47. Mud (2012) - Professor Matthew McConaughey (you read that right, I also cannot believe it), will be teaching his first college class soon, and it is reported that one of the films that his students will study is Jeff Nichols' Mud. Some of his other films like Take Shelter and Loving got more awards attention, but my personal favorite has always been Mud. I think it is the perfect film to teach to a group of students who are interested in learning about film. It is the perfect combination of different genres. It is funny at parts, has an almost supernatural element to it, is action-packed, emotionally wrought, and has a wonderful coming of age story at its center. Plus it is an impeccably written, tautly and sympathetically directed film with an amazing ensemble that includes McConaughey, Tye Sheridan, the late great Sam Sheperd, Reese Witherspoon, Sarah Paulson, and Michael Shannon. Each of these performances, even the smallest, contributes so well to the film. Honestly, Mud is just one of those films that I just instantly connected to, like most of Nichols films. I did mention in an earlier edition of this list that I was a Jeff Nichols junkie. I truly mean it, and I am thrilled to see that the next generation of film lovers is going to learn about just how fantastic this film really is.

46. 50/50 (2011) - Comedies in this last decade have leaned heavy on either the indie quirky or the raunchy. Will Reiser's autobiographical look at his own battle with cancer managed to balance both of those pillars of 21st Century comedy, in an emotionally evocative, incredibly hilarious, and slightly dirty comedy. Led by Joseph Gordon-Levitt's performance, which was a true showcase for an actor that has shown so many different facets on screen, 50/50 is a great ensemble piece. The real surprise here was Seth Rogen. We all know that Rogen is funny, which he definitely was, but I did not realize just how good he could be when asked to show some emotion. He nailed the balance, as did the rest of the cast, which was rounded out by great supporting turns from Anna Kendrick and Angelica Huston. But it is Reiser's amazing script that gives the actors so much to do, and creates this funny and emotional story, and he truly pours his heart on screen and makes us feel as personally connected to his story as he is. I wish we had more comedies like this, and I wish Reiser would put another gem on screen soon.

45. Skyfall (2012) - James Bond films have been a part of our culture for almost half a century, and over the years, there have been so many incantations of this beloved character. In recent years, the franchise had a huge spark from the Sam Mendes directed Skyfall. It has so much more than your average Bond film. First and foremost was Roger Deakin's absolutely jaw-dropping cinematography. His shots gave us some of the best looks a Bond film has ever had. Second, was Javier Bardem. Bringing in that quality of actor gave some depth to a normally one-tone villain. I think that is the best way to describe why Skyfall stood out among so many films: depth. Depth in direction and production value, depth in the villain, depth in Bond himself. We got to see an emotional side to Bond with the death of a beloved character. We got to see his childhood home and learn about his past. It is that depth that elevated a character, a franchise, and a genre from entertaining, to fantastic.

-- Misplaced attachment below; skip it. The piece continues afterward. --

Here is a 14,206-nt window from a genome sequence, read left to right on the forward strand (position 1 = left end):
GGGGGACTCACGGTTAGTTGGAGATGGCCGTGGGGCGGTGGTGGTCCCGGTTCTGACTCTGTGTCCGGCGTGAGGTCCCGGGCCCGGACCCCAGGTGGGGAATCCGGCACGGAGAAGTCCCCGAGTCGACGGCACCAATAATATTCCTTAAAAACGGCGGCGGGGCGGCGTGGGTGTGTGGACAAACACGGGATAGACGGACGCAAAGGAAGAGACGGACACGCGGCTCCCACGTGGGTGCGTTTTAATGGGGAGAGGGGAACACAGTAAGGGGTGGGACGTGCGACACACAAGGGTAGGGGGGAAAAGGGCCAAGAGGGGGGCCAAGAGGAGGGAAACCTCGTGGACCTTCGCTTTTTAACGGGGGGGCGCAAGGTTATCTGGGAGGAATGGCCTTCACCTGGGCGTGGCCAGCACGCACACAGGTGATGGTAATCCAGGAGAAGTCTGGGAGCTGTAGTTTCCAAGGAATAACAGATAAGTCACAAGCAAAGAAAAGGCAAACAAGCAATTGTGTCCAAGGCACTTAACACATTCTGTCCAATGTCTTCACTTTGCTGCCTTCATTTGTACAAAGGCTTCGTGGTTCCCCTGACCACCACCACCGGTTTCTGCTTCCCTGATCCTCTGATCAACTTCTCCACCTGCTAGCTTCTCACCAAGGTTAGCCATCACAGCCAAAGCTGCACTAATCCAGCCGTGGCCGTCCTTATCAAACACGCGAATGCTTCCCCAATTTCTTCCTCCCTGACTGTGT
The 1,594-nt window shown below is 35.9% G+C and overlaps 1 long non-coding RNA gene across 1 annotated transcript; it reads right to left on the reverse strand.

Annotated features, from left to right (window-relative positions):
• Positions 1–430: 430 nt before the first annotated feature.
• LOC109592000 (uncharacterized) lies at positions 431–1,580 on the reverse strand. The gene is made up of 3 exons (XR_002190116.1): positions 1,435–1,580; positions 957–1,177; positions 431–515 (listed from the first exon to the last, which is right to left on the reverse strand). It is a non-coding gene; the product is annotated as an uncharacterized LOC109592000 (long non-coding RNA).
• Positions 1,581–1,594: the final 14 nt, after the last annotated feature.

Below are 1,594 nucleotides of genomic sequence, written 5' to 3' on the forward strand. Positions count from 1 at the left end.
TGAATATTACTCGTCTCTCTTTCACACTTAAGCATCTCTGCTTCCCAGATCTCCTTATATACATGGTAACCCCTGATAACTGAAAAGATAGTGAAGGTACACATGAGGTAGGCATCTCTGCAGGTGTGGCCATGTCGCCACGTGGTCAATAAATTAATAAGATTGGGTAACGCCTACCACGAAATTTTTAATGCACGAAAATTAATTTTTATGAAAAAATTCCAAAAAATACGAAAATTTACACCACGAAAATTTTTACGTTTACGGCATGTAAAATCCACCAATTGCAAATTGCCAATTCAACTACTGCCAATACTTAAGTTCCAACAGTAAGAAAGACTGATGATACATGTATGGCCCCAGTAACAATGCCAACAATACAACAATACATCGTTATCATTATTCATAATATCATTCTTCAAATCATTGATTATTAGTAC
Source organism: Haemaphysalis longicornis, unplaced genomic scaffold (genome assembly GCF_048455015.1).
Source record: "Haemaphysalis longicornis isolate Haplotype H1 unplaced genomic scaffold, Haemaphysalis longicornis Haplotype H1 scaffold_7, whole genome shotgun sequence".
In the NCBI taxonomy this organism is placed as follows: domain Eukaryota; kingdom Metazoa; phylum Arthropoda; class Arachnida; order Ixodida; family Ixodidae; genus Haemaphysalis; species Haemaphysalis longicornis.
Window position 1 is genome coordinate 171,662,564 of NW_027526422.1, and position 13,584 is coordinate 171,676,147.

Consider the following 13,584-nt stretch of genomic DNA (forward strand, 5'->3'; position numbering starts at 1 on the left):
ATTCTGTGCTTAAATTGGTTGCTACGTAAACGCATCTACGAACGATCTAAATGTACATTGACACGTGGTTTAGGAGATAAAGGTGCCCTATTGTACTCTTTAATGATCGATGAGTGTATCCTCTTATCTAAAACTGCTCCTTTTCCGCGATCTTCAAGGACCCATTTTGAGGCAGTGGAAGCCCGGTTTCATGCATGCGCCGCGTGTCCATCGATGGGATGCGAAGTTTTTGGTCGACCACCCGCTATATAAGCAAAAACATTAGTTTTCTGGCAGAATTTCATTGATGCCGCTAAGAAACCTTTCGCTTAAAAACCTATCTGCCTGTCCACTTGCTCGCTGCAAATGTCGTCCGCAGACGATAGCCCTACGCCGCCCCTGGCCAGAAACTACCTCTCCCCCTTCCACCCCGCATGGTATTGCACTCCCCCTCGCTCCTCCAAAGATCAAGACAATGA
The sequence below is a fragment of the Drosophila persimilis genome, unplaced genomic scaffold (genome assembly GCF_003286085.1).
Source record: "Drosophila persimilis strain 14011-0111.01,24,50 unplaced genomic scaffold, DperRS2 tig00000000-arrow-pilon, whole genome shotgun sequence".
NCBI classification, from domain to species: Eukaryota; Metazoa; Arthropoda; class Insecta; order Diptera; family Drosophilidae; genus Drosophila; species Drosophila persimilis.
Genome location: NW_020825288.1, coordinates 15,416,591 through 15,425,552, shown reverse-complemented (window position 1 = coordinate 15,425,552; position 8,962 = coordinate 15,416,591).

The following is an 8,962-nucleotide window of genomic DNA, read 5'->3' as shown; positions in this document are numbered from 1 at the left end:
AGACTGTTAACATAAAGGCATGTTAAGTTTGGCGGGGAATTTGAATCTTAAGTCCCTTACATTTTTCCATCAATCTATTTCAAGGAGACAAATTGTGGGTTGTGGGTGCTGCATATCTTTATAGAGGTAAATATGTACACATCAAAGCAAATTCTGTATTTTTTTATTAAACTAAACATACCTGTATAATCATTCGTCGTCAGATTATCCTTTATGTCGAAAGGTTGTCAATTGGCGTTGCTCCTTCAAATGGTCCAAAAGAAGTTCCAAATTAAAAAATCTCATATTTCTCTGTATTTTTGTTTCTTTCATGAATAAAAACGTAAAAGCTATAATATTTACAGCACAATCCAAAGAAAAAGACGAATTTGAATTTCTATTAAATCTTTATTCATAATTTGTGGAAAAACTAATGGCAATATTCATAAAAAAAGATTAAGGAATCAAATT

44. Django Unchained (2012) - Quentin Tarantino has spend most of the last decade reinventing history so that the bad guys can get what was coming to them. Look no further than Once Upon a Time in Hollywood and Inglourious Basterds. Django Unchained is considered by many to be the lesser of the three, and it is, but that does not mean it is still not a fantastic, classic Tarantino film. It was ultraviolent, funny, wordy, impeccably acted by an amazing cast including Leonardo DiCaprio, Jamie Foxx, Kerry Washington, Samuel L. Jackson, and Christoph Waltz. It also had one of the most satisfying endings in recent memory. There is a lot of discussion about the legacy of slavery, the continuing battle of racism, and unfortunately it feels like something that is not going away anytime soon. Tarantino has a lot to say about this, and doesn't do anything subtly. The slave owners get gunned down and blown up, and Django and his love get to ride away in the sunset. If that isn't poetic justice, I don't what is.

43. The Kids are All Right (2010) - A quirky comedy led by a fantastic script, an amazing cast including Annette Bening, Julianne Moore, and Mark Ruffalo, Lisa Cholodenko's The Kids are All Right took the Oscar season by storm about a decade ago, and was a delightful film to see onscreen. But it was also so much bigger than that. Nine years ago, there was no nationwide legal gay marriage. Most of the depictions of LGBTQ+ individuals were men, and there was definitely not a lot of lesbian sex in film. Lisa Cholodenko and her team didn't care. They crafted a beautiful family dramedy about the hardships of marriage and raising kids, the mistakes we make, the fluidity of sexuality, and about how, no matter who we are, that at the end of the day, we all face the same issues, and have to learn how to rise above them for the people we love. That is why inclusion should not be a vice, because it transcends the niche and can be universal. The Kids are All Right proved that in spectacular fashion.